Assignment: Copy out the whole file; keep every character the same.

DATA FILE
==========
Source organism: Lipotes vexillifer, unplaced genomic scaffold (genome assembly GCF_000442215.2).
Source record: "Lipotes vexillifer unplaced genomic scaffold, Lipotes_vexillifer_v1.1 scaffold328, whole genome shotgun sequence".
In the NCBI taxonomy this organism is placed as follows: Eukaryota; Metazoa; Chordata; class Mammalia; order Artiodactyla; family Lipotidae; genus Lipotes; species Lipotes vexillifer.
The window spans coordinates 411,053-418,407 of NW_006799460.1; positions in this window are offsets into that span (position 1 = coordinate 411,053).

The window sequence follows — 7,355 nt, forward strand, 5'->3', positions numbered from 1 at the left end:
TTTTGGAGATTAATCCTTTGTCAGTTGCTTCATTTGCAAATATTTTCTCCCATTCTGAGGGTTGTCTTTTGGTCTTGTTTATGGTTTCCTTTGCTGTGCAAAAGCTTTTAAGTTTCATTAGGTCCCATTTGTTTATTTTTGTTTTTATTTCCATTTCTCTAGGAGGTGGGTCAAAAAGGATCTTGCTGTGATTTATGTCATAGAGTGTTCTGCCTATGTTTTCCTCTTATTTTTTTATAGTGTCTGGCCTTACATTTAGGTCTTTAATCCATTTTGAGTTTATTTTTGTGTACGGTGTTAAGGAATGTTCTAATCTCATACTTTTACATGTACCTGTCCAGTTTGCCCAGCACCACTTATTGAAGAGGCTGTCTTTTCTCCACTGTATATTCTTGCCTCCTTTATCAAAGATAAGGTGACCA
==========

Source organism: Lipotes vexillifer, unplaced genomic scaffold (genome assembly GCF_000442215.2).
Source record: "Lipotes vexillifer unplaced genomic scaffold, Lipotes_vexillifer_v1.1 scaffold328, whole genome shotgun sequence".
In the NCBI taxonomy this organism is placed as follows: Eukaryota; Metazoa; Chordata; class Mammalia; order Artiodactyla; family Lipotidae; genus Lipotes; species Lipotes vexillifer.
The window spans coordinates 411,053-418,407 of NW_006799460.1; positions in this window are offsets into that span (position 1 = coordinate 411,053).

The window sequence follows — 7,355 nt, forward strand, 5'->3', positions numbered from 1 at the left end:
TTTTGGAGATTAATCCTTTGTCAGTTGCTTCATTTGCAAATATTTTCTCCCATTCTGAGGGTTGTCTTTTGGTCTTGTTTATGGTTTCCTTTGCTGTGCAAAAGCTTTTAAGTTTCATTAGGTCCCATTTGTTTATTTTTGTTTTTATTTCCATTTCTCTAGGAGGTGGGTCAAAAAGGATCTTGCTGTGATTTATGTCATAGAGTGTTCTGCCTATGTTTTCCTCTTATTTTTTTATAGTGTCTGGCCTTACATTTAGGTCTTTAATCCATTTTGAGTTTATTTTTGTGTACGGTGTTAAGGAATGTTCTAATCTCATACTTTTACATGTACCTGTCCAGTTTGCCCAGCACCACTTATTGAAGAGGCTGTCTTTTCTCCACTGTATATTCTTGCCTCCTTTATCAAAGATAAGGTGACCA